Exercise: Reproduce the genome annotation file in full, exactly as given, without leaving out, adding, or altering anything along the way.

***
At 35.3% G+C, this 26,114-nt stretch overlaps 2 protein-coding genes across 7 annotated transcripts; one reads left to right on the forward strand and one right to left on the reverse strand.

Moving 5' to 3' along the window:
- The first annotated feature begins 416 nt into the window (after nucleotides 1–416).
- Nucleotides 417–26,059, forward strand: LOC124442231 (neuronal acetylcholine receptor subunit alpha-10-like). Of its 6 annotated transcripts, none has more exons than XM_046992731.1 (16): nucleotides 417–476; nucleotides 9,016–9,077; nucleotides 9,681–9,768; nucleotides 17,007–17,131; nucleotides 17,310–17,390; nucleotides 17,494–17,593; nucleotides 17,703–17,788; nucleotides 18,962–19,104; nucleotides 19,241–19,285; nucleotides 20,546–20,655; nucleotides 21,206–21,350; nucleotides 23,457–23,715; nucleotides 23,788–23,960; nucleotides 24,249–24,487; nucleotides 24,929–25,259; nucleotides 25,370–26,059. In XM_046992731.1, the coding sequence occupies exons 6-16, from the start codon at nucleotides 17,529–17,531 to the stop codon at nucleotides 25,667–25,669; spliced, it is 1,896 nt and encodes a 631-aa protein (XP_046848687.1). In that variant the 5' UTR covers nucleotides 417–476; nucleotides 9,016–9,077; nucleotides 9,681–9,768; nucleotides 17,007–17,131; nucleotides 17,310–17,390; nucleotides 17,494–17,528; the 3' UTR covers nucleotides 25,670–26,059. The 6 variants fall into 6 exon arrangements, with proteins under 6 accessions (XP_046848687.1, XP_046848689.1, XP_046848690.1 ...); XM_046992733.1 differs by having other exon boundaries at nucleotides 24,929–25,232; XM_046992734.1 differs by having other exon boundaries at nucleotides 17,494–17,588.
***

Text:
At 35.3% G+C, this 26,114-nt stretch overlaps 2 protein-coding genes across 7 annotated transcripts; one reads left to right on the forward strand and one right to left on the reverse strand.

Moving 5' to 3' along the window:
- The first annotated feature begins 416 nt into the window (after nucleotides 1–416).
- Nucleotides 417–26,059, forward strand: LOC124442231 (neuronal acetylcholine receptor subunit alpha-10-like). Of its 6 annotated transcripts, none has more exons than XM_046992731.1 (16): nucleotides 417–476; nucleotides 9,016–9,077; nucleotides 9,681–9,768; nucleotides 17,007–17,131; nucleotides 17,310–17,390; nucleotides 17,494–17,593; nucleotides 17,703–17,788; nucleotides 18,962–19,104; nucleotides 19,241–19,285; nucleotides 20,546–20,655; nucleotides 21,206–21,350; nucleotides 23,457–23,715; nucleotides 23,788–23,960; nucleotides 24,249–24,487; nucleotides 24,929–25,259; nucleotides 25,370–26,059. In XM_046992731.1, the coding sequence occupies exons 6-16, from the start codon at nucleotides 17,529–17,531 to the stop codon at nucleotides 25,667–25,669; spliced, it is 1,896 nt and encodes a 631-aa protein (XP_046848687.1). In that variant the 5' UTR covers nucleotides 417–476; nucleotides 9,016–9,077; nucleotides 9,681–9,768; nucleotides 17,007–17,131; nucleotides 17,310–17,390; nucleotides 17,494–17,528; the 3' UTR covers nucleotides 25,670–26,059. The 6 variants fall into 6 exon arrangements, with proteins under 6 accessions (XP_046848687.1, XP_046848689.1, XP_046848690.1 ...); XM_046992733.1 differs by having other exon boundaries at nucleotides 24,929–25,232; XM_046992734.1 differs by having other exon boundaries at nucleotides 17,494–17,588.